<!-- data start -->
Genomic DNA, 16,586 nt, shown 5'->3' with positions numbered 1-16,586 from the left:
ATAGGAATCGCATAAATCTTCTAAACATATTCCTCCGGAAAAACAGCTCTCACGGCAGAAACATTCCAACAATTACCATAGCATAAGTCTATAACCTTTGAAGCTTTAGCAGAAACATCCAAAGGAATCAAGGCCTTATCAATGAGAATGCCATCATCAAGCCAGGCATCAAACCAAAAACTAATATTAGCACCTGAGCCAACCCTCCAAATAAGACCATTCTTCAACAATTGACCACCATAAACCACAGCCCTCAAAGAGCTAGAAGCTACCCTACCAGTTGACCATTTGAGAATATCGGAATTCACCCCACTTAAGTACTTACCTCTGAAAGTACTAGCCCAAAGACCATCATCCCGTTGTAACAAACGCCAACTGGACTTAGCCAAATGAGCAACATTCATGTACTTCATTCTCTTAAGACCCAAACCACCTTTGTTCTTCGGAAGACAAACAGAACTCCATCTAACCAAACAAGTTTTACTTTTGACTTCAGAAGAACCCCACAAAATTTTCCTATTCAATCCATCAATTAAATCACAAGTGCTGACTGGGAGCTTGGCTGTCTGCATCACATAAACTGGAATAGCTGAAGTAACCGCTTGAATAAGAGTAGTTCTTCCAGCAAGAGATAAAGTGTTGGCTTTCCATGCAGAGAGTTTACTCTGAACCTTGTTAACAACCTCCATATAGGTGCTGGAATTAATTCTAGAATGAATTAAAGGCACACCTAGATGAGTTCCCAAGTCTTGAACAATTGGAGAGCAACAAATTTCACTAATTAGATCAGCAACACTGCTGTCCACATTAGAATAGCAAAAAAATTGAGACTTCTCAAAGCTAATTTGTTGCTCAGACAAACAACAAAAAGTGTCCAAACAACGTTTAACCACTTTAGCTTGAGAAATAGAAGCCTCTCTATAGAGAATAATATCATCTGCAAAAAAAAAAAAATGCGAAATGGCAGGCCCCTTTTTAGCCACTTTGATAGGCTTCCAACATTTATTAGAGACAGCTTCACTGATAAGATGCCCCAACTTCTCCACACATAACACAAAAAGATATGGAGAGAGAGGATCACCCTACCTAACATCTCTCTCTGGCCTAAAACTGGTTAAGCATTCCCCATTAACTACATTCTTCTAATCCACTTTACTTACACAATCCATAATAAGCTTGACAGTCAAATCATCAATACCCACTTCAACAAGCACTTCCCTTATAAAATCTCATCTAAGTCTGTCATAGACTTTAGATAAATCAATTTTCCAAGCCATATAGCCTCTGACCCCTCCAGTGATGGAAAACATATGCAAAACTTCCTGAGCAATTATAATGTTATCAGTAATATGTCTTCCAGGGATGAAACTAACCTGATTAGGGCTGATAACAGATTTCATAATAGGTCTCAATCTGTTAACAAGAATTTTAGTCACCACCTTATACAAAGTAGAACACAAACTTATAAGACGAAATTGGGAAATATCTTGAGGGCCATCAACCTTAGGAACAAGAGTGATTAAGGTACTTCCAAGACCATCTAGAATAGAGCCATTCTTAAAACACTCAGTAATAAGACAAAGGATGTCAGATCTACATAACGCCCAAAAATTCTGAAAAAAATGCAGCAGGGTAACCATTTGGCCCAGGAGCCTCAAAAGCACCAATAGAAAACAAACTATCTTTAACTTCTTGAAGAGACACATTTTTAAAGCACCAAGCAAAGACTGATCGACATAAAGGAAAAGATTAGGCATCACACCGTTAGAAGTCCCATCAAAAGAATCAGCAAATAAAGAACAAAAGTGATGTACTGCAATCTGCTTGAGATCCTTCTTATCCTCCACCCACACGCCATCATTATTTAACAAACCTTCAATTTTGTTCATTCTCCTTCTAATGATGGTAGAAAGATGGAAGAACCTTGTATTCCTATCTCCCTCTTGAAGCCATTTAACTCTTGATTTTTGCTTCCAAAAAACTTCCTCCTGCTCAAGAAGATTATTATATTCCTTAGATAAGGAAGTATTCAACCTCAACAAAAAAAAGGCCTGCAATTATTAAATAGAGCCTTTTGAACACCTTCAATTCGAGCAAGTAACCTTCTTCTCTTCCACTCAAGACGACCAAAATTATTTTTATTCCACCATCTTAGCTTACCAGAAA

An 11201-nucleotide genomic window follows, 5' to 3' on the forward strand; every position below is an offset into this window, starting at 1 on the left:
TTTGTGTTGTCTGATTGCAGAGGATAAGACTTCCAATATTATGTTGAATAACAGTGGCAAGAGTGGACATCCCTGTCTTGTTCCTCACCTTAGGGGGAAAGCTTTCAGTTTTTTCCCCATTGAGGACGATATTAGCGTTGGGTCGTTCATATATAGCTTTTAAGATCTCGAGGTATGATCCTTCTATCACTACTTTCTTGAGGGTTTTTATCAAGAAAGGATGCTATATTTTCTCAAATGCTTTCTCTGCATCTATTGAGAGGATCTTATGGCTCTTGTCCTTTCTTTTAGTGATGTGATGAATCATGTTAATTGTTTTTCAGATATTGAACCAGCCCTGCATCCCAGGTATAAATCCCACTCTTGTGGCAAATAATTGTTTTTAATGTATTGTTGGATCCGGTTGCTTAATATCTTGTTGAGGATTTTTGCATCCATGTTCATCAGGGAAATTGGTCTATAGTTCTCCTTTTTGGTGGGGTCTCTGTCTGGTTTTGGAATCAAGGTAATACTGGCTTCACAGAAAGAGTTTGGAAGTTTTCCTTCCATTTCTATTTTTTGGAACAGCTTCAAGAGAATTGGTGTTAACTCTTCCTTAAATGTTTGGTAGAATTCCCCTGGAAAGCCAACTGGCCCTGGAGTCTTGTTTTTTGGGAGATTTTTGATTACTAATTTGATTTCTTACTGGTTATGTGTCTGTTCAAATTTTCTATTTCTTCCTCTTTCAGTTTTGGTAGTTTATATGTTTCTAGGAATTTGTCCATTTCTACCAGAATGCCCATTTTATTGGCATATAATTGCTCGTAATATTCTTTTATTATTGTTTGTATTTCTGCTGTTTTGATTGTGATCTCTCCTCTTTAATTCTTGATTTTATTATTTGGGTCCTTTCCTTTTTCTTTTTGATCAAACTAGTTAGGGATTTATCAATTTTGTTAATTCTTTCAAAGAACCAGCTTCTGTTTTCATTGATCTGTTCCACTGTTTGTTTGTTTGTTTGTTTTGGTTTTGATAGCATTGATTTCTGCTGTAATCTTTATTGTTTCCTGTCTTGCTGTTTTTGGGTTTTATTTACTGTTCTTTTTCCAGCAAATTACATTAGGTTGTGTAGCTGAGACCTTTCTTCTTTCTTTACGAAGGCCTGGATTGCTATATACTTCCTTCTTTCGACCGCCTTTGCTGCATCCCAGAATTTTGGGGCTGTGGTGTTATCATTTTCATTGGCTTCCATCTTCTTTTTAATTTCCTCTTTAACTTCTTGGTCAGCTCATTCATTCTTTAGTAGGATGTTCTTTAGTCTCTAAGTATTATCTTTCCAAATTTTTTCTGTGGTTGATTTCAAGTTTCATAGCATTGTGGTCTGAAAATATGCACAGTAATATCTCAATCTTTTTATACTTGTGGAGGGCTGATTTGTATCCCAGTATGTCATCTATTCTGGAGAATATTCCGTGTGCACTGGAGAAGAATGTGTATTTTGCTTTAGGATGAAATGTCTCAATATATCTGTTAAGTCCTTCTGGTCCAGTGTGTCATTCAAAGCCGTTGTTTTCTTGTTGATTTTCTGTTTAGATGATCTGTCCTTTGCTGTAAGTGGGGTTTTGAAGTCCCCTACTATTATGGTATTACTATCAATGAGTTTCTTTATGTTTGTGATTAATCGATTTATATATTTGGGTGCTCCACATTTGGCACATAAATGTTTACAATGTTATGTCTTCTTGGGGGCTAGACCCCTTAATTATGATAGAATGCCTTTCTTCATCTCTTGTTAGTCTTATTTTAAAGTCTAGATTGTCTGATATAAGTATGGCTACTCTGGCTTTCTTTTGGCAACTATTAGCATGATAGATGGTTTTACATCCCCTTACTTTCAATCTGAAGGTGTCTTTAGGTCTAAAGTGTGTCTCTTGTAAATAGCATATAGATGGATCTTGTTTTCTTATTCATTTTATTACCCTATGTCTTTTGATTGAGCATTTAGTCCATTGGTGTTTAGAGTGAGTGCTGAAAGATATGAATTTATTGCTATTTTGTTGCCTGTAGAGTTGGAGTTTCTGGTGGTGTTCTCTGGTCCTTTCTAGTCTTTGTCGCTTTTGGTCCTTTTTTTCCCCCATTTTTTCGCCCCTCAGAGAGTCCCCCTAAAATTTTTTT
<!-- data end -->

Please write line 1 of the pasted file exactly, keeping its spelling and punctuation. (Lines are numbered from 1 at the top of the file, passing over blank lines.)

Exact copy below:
Genomic DNA, 16,586 nt, shown 5'->3' with positions numbered 1-16,586 from the left: